This is my cute rustic shed in the suburbs. This was my secret shed because in my subdivision the sheds are supposed to look like the house, be placed where the HOA says you can put it, and it is preferred to be designed and built by professionals.
The $1000 price tag on a shed from the home stores was outrageous and too much for me
plus I had a big problem…
A shed would have to built in the back yard and where my HOA would tell me to put it…well, I have a pond, beds of flowers, trees, and shrubs, and the biggest reason — I did not want to see my shed from my windows.
I have wanted-no needed- a shed for a long time
Our 1 car garage is supposed to be our workshop but it also had to house the lawnmower, power washer, my projects, and other various items that belong in a shed. The garage was a HOT MESS and I could not take it any longer. I had to convince my then husband of the fence picket idea but when I dragged him to Home Depot that weekend to see the 6′ & 8′ fence pickets and show him my vision. It helped that I showed him the sheds in the parking lot were not built any different than my plans. He agreed to help me and I was so excited.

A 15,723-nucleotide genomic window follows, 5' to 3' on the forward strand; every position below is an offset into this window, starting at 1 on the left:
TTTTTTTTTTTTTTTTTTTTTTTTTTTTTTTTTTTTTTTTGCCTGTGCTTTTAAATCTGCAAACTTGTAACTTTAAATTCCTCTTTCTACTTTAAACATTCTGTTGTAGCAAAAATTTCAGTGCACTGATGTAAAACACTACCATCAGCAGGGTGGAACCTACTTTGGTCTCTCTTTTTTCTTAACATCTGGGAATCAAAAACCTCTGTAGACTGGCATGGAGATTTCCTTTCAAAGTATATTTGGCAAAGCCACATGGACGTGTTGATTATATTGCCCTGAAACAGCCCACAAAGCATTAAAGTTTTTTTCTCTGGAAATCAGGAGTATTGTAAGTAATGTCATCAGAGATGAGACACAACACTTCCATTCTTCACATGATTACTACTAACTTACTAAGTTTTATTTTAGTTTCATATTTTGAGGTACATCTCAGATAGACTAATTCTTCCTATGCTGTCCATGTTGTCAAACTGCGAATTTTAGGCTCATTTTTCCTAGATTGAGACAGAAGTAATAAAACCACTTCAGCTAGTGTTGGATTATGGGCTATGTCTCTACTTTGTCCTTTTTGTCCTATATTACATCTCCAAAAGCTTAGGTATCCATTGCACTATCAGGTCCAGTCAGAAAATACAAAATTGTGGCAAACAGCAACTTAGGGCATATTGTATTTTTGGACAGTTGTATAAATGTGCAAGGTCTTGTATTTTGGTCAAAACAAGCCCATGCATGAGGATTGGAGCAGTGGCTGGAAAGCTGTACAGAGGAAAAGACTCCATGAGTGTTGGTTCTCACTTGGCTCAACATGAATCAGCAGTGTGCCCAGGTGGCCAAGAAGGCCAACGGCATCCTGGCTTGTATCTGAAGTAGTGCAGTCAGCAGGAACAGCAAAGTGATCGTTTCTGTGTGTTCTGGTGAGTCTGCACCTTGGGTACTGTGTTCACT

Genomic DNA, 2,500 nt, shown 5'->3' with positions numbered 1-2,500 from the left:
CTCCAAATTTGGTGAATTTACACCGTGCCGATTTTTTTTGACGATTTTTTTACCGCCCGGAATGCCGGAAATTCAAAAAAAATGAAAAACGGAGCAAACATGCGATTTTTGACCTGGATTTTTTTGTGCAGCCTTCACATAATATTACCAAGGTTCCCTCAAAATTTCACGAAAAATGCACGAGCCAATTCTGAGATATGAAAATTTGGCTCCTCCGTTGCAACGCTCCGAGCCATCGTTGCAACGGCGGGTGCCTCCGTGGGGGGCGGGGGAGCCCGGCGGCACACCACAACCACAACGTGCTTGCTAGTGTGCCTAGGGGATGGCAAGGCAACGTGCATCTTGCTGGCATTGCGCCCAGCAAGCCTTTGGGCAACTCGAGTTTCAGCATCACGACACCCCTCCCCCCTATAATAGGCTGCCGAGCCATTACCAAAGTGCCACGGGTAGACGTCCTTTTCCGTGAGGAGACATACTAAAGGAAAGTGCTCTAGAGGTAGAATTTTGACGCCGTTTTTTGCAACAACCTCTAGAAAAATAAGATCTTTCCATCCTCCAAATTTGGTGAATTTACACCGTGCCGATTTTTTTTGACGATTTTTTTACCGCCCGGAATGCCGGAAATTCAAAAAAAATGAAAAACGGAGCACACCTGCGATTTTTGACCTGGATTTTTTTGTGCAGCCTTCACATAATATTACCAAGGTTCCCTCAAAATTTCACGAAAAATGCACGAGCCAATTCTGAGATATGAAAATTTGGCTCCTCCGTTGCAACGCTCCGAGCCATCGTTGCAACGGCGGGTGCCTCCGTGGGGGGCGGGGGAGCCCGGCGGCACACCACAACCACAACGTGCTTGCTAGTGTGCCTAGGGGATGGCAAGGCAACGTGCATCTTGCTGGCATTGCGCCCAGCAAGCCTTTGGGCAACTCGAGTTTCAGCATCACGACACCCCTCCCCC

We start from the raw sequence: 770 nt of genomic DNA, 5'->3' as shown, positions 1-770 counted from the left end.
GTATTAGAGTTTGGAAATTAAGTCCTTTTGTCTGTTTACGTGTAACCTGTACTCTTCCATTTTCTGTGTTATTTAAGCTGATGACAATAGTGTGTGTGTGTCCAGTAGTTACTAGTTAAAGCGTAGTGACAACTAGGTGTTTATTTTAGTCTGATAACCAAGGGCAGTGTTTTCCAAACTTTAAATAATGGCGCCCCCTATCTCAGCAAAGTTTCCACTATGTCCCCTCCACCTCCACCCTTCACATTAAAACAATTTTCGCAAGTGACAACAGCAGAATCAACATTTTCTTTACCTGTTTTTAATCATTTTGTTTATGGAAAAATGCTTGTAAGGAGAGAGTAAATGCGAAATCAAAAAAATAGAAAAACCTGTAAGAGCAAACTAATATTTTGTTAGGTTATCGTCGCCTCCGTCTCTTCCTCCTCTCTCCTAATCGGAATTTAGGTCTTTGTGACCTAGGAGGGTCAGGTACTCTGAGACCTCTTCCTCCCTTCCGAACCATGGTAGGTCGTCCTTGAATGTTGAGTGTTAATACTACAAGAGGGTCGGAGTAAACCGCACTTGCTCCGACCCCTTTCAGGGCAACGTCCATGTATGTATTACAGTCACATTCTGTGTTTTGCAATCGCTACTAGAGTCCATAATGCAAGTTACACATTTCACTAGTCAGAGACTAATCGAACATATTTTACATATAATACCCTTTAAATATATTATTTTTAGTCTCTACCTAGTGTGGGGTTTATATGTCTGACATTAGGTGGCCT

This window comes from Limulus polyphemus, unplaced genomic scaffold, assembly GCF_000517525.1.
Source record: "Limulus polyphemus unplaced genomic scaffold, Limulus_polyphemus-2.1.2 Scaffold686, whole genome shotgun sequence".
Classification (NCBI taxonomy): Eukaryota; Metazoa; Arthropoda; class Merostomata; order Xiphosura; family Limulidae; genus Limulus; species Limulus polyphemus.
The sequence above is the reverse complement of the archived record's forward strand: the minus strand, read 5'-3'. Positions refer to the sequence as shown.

Of course, I had to bribe him with brownies and other promises of love and affection…after almost 18 years of marriage, he could not say no. It took me a while (and in this case a few months of coaxing and talking about a new shed) and I had to hear several times during our build how “we are not carpenters!”
I am DIYer with a vision…
I also wanted a project with minimal cutting and easy for most DIYers to do. I will try to be descriptive on the plans and some of the pics have measurements for the size that would fit in our space plus that would enable us to use 8′ 2x4s for the roof at a 15 degree angle.
I chose a lean-to or slanted roof because for 2 reasons-
- I had the clear corrugated roofing panels from a garage sale a couple years ago and had stored them under the deck along with other treasures I had found; and
- that was the angle for using 6′ pickets on one side and 8′ pickets on the other.
The materials list is what I used for the garden shed
- (2) 15/32 OSB sheets for $7.75 each
- (2) 23/32 OSB flooring @ $ 14.08 sheet at my local Home Depot
- 30) pine 2x4s for the interior
- (8) treated 2x4s for the flooring/base
- (15) 6′ fence pickets
- (36) 8′ fence pickets
- $9 Oops exterior stain for flooring and back wall
- 3″ screws or 3″ nails
- We had an air compressor and nail gun so we nailed the pickets on to frame
- (10) rafter ties (need 1 1/4 or 1 1/2″ screws for these)
- Special screws with rubber washers for the corrugated plastic roofing
- I was lucky to buy this at a garage sale for $10